Gregg Popovich resisted all he could. Even last season, when most good teams spent large stretches of games with just one traditional big man on the floor, he held out. The Spurs wanted to play big, ignoring league trends.
This upcoming season that should change. The roster features only three traditional big men and three perimeter-oriented forwards who stand 6’9” or taller. Pop seems ready to reinvent the Spurs once more, focusing on versatility and adaptability on both ends instead of size. Yet the evolution might come at the expense of a key part of the Spurs’ identity: defensive rebounding.
The Spurs have finished in the top 10 in defensive rebound percentage every season since 2003-2004. They led the league in that category four times during that stretch. It’s just something they do. But they’ve always done it while playing big. Can they still do it if they go small more often? And should they even be trying to? Let’s see.
There are two types of elite defensive rebounding small lineups
There are some small-ball lineups that can really board. In fact, four of the best six defensive rebounding units in the league (minimum 200 minutes) feature combo forwards or wings converted to power forwards. That should give the Spurs hope.
The way those units got the job done on the defensive boards varied. The Pistons’ small lineup relied on their center’s elite rebounding skills to do the heavy lifting. Andre Drummond pulled down almost 40 percent of all defensive rebounds, a gargantuan amount. Hassan Whiteside did something similar in the Heat’s small unit, pulling down 35 percent of opponent’s misses.
The other two small lineups in that top six had poor rebounding centers. Brook Lopez, in particular, is notoriously bad in that area. It didn’t matter. Both teams made up for it by gang rebounding. They each had four players pulling over the league average of 15 percent of available defensive boards. In both cases, some players upped their production on the glass compared to their season average.
It appears there are two ways to build good rebounding units while going small: having an elite rebounding center or having several good rebounders at the wing. The question is, do the Spurs have the personnel to build their own version of those types of units? Let’s see.
The Spurs don’t have an elite defensive rebounder
San Antonio won’t be able to count on one of their big men to pick up the slack on the boards for their teammates. None of them is good enough in that area, unfortunately.
Pau Gasol has posted gaudy rebounding averages in the past, but those have been a little deceptive. He’s also 37 years old, so relying on him to rebound outside his area on small units wouldn’t be wise. LaMarcus Aldridge, meanwhile, was a disaster on the glass in 2016-2017, posting his worst defensive rebound percentage since the 2008-2009 season. Even if he bounces back, he’s traditionally been just solid in that area, especially for a center. The same applies to Joffrey Lauvergne.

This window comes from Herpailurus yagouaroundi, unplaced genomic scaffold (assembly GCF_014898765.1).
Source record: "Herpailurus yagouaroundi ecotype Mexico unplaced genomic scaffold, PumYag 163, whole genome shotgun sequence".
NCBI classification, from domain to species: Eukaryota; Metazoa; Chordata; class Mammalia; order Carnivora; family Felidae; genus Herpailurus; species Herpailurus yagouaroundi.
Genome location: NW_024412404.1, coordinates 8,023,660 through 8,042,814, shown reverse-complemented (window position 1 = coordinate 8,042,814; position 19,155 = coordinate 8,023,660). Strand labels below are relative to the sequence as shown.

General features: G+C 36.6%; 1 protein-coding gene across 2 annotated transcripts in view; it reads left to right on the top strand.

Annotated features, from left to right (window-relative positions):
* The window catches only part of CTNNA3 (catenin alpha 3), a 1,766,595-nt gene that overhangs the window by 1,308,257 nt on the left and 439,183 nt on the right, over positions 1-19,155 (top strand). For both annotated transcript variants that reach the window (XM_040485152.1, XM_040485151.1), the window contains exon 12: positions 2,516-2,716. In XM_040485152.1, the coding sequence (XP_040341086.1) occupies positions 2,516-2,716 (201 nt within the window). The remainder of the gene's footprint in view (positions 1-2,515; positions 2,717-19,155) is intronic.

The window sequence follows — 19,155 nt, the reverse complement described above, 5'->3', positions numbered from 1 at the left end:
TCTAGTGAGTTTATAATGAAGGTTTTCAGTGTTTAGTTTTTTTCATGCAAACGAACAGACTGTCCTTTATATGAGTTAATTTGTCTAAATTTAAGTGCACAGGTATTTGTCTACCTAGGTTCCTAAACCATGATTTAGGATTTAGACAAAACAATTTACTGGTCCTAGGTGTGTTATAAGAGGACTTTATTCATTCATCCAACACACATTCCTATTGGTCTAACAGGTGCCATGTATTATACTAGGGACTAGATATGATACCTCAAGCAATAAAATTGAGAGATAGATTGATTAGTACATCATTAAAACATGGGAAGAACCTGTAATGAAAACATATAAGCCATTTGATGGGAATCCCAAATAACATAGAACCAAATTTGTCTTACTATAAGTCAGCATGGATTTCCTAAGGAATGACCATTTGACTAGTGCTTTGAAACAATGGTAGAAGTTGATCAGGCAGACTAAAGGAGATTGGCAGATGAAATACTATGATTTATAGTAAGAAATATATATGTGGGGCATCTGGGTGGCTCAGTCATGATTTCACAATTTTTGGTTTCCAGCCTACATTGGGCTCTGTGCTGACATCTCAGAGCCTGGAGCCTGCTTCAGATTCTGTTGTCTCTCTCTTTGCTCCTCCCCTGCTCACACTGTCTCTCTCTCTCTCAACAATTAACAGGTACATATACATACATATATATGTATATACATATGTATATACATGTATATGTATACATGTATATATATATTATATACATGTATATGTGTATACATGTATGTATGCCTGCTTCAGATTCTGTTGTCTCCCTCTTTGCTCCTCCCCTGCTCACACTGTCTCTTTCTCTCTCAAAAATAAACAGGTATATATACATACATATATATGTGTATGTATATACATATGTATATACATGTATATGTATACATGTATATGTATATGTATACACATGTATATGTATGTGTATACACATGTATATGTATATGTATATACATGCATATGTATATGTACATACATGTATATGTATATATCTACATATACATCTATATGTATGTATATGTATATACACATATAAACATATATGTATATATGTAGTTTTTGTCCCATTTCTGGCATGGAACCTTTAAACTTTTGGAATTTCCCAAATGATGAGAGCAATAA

None of them will likely be able to be the Spurs’ version of Drummond or Whiteside. The first type of elite rebounding small unit might not be one that the Spurs can emulate.
If the right wings play, the Spurs could rebound well while small
While the Spurs don’t have that elite rebounding big man to anchor small units on the glass, they do have some good rebounding wings.
Kawhi Leonard’s defensive rebound percentage has gone down as he’s taken a larger role on offense, but it’s still solid. The work Danny Green and Rudy Gay did in small units last season is also encouraging. Granted, it was a small sample size, but they both stepped up, becoming the best rebounders on their teams’ most used lineups that featured only one big man. Then there’s Kyle Anderson, who essentially boards like a power forward.
If the Spurs want to control the defensive glass, they can tweak their rotations to have three good rebounding wings on the floor at all times. That might not be the best idea, though.
The Spurs should not value rebounding over everything else
The Spurs will emphasize defensive rebounding, but Pop is smart enough to know that blindly doing so at the expense of other areas of the game would be a mistake.
Manu Ginobili and Davis Bertans, for example, should absolutely get minutes when the team goes small. Their skill sets are well-suited for those situations. They might not be a plus on the boards, but in the aggregate, their contributions should be a net positive. Similarly, dual point guard lineups should also be an option — especially when Parker returns. Even going with five perimeter players at a time might be worth trying at some point.
The Spurs would be foolish to avoid those lineups just because of their potential negative impact on the glass. The upside they could have on other aspects of the game is too significant.
The Spurs will likely have some good rebounding units, both big and small. Finding enough of them to be as good as the team has been in past years, however, might be a challenge this upcoming season.
That’s fine. Plenty of teams do well in both defense and offense without dominant rebounding. In fact, the Warriors won the title last season while being one of the worst teams on the boards. Some of their units were terrific on the glass, but their most famous one — the Death Lineup, with Kevin Durant at power forward and Draymond Green at center — was dreadful in that area. Since it was amazing in others, however, it didn’t matter.
Defensive rebounding is important for the Spurs. They will surely try to find some great units that happen to do well on the boards. If they can’t, however, they should happily settle for lineups that do other things well enough to give them a chance to contend.